Cookery teacher reveals the VERY simple trick that turns stale bread fresh – and it won’t cost you a cent
- British cookery teacher Cher Loh says stale bread can be revived with water
- He recommends soaking an unsliced loaf in water, then baking it in an oven
- Mr Loh says his method not only revives bread but keeps it fresher for longer
A cookery teacher has shared his tried and tested trick for turning stale bread fresh – and it won’t cost you a cent.
Cher Loh claims soaking an unsliced loaf in water and baking it at 180 degrees Celsius for roughly five minutes will bring bread back to life.
His claim is backed by dozens of Australian mums who have been using the trick and posting about it on social media since May 2020.
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The Good Housekeeping Institute shared other tips for keeping bread fresher, including keeping bakery-bought bread inside the paper bag it comes in (stock image)
The trend started when a mother named Judy posted the trick in a Facebook group, revealing she had restored stale bread rolls by running them under a tap and baking them at 200 degrees for a few minutes.
‘I’ve been conscious of reducing my waste and the job of using up stale bread rolls has always been a problem,’ she wrote.
‘There’s only so many breadcrumbs I can keep in the freezer and my kids aren’t a fan of defrosted rolls. My mum told me a trick her mum used to do back in the day, and it really works.’
Mr Loh’s claim is backed by dozens of Australian mums who have been using the trick and posting about it on social media since May 2020 (one example is pictured)
How to make your loaf of bread last longer
* Keep bakery loaves in brown paper bags at room temperature.
* Keep store-bought loaves in plastic bags at room temperature.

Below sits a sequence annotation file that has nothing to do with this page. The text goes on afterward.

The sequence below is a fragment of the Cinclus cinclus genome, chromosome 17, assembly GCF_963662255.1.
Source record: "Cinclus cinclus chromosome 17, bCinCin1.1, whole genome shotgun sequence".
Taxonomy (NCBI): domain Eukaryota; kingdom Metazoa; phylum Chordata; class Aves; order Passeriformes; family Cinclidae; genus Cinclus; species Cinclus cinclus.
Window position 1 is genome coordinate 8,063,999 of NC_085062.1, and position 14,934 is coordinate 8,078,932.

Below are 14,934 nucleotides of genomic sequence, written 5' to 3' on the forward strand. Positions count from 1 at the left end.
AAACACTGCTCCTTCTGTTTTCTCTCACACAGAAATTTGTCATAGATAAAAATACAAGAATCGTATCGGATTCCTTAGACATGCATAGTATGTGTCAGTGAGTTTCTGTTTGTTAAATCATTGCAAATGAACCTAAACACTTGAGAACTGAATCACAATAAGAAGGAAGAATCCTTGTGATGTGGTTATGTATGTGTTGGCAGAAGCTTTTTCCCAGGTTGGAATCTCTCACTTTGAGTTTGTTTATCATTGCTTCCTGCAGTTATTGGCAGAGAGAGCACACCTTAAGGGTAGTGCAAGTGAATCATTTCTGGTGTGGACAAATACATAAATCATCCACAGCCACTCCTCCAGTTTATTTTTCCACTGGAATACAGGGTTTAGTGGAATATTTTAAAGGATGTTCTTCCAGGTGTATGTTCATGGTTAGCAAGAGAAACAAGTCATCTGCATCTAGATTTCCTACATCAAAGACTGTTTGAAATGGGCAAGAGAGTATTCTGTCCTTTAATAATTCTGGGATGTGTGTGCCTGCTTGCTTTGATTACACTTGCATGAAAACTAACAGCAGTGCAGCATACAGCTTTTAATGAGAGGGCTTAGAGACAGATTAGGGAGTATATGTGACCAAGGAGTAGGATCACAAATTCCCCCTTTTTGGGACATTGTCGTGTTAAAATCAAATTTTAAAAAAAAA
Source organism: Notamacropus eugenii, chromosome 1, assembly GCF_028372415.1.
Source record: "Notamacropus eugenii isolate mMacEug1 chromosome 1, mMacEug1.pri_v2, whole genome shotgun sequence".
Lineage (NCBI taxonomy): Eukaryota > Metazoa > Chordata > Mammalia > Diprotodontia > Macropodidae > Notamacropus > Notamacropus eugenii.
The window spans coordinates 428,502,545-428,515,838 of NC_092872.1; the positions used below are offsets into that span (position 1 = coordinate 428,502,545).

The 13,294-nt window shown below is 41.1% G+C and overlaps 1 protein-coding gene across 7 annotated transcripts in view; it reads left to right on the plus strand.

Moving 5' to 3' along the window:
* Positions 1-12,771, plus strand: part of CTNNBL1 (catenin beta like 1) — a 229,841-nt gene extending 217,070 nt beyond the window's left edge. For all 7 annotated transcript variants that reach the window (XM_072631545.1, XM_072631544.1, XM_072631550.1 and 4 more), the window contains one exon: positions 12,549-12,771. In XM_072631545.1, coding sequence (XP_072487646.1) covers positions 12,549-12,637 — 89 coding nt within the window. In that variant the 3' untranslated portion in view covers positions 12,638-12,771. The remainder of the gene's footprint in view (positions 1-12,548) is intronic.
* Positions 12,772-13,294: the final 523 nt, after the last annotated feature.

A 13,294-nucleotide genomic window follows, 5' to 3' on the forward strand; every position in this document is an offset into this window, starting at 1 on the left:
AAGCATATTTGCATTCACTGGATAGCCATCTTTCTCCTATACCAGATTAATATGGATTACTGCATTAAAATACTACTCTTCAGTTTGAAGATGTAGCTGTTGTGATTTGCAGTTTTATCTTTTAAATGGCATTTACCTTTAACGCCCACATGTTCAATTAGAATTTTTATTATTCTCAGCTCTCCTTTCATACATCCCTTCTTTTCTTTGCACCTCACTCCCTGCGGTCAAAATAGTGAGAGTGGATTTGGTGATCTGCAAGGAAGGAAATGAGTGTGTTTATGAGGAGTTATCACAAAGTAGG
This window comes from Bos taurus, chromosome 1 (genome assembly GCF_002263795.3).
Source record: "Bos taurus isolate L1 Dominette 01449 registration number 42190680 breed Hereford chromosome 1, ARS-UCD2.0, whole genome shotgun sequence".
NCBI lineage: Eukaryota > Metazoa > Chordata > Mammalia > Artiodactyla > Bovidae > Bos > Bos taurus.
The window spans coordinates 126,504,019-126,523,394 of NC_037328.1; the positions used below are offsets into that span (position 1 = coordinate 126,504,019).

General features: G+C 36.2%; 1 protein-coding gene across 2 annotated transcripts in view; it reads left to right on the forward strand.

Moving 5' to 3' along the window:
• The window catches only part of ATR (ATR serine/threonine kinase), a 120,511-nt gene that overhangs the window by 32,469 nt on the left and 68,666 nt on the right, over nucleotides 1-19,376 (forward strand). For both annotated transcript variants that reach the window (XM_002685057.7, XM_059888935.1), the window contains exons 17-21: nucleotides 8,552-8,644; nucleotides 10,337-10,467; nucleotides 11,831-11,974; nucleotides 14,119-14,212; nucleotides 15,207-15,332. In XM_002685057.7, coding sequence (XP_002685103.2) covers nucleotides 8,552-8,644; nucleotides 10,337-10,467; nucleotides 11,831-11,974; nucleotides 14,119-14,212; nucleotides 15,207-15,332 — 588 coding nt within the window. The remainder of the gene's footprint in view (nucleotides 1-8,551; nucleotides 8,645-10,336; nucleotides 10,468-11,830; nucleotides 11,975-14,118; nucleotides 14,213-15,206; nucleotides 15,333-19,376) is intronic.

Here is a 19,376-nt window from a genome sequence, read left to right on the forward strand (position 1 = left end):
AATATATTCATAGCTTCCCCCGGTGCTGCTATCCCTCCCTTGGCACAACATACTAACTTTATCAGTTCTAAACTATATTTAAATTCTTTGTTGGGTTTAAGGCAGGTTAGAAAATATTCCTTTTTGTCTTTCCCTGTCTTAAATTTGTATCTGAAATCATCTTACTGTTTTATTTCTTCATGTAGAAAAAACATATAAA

* Never keep your bread in the fridge.
* Revive stale loaves with a splash of water and then heat in the oven at 200 degrees Celsius for several minutes.
* Freeze what you don’t use.
* Make breadcrumbs or bread and butter pudding with the stale slices.
Judy said she simply runs the bread under a tap, ensuring every inch gets damp, then places it in the oven.
‘Honestly, it’s like you just bought it from the bakery – so fresh, so yum,’ she added.
Her post attracted widespread praise online, drawing delighted responses from frugal mothers keen to get value for money on groceries.
‘This is such a good idea. I threw out some bread recently as it went stale, but I won’t be doing that again,’ one woman replied.
‘I’m totally trying this!’ another added.
Good Housekeeping Institute experts previously shared tips and tricks to keep bread fresher for longer, including keeping loaves in the paper bag they are sold in and never putting them in the fridge.
Bakery loaves are best kept in the brown paper bag they are because the paper will absorb any excess moisture, which causes a hard crust to go rubbery.
Meanwhile shop-bought loaves are best kept in a plastic bag at room temperature – and never in the fridge.
While keeping bread chilled will keep mould from growing for longer, cold temperatures cause it to turn stale faster.